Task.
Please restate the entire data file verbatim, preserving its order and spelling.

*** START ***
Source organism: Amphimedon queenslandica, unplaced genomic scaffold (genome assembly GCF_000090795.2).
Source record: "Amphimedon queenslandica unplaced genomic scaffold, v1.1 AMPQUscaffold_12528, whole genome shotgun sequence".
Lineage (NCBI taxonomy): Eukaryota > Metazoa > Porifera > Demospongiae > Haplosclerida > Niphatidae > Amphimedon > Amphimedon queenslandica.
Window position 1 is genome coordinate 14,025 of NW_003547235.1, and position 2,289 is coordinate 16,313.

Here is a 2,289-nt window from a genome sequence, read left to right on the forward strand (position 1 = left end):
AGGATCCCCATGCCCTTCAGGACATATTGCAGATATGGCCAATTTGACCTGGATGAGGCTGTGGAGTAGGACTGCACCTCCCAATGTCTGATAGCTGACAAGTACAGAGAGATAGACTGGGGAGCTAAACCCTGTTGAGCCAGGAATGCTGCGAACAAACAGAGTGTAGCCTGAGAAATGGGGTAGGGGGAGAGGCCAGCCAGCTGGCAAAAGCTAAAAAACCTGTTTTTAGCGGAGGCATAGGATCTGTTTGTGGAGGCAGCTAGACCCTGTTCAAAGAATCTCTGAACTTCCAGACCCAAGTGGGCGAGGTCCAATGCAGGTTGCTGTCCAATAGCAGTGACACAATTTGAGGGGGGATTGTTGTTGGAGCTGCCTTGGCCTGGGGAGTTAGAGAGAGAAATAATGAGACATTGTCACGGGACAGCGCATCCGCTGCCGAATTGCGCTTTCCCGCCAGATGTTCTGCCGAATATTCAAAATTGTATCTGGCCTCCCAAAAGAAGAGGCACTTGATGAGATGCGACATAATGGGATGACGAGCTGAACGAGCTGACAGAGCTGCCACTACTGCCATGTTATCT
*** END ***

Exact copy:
Source organism: Amphimedon queenslandica, unplaced genomic scaffold (genome assembly GCF_000090795.2).
Source record: "Amphimedon queenslandica unplaced genomic scaffold, v1.1 AMPQUscaffold_12528, whole genome shotgun sequence".
Lineage (NCBI taxonomy): Eukaryota > Metazoa > Porifera > Demospongiae > Haplosclerida > Niphatidae > Amphimedon > Amphimedon queenslandica.
Window position 1 is genome coordinate 14,025 of NW_003547235.1, and position 2,289 is coordinate 16,313.

Here is a 2,289-nt window from a genome sequence, read left to right on the forward strand (position 1 = left end):
AGGATCCCCATGCCCTTCAGGACATATTGCAGATATGGCCAATTTGACCTGGATGAGGCTGTGGAGTAGGACTGCACCTCCCAATGTCTGATAGCTGACAAGTACAGAGAGATAGACTGGGGAGCTAAACCCTGTTGAGCCAGGAATGCTGCGAACAAACAGAGTGTAGCCTGAGAAATGGGGTAGGGGGAGAGGCCAGCCAGCTGGCAAAAGCTAAAAAACCTGTTTTTAGCGGAGGCATAGGATCTGTTTGTGGAGGCAGCTAGACCCTGTTCAAAGAATCTCTGAACTTCCAGACCCAAGTGGGCGAGGTCCAATGCAGGTTGCTGTCCAATAGCAGTGACACAATTTGAGGGGGGATTGTTGTTGGAGCTGCCTTGGCCTGGGGAGTTAGAGAGAGAAATAATGAGACATTGTCACGGGACAGCGCATCCGCTGCCGAATTGCGCTTTCCCGCCAGATGTTCTGCCGAATATTCAAAATTGTATCTGGCCTCCCAAAAGAAGAGGCACTTGATGAGATGCGACATAATGGGATGACGAGCTGAACGAGCTGACAGAGCTGCCACTACTGCCATGTTATCT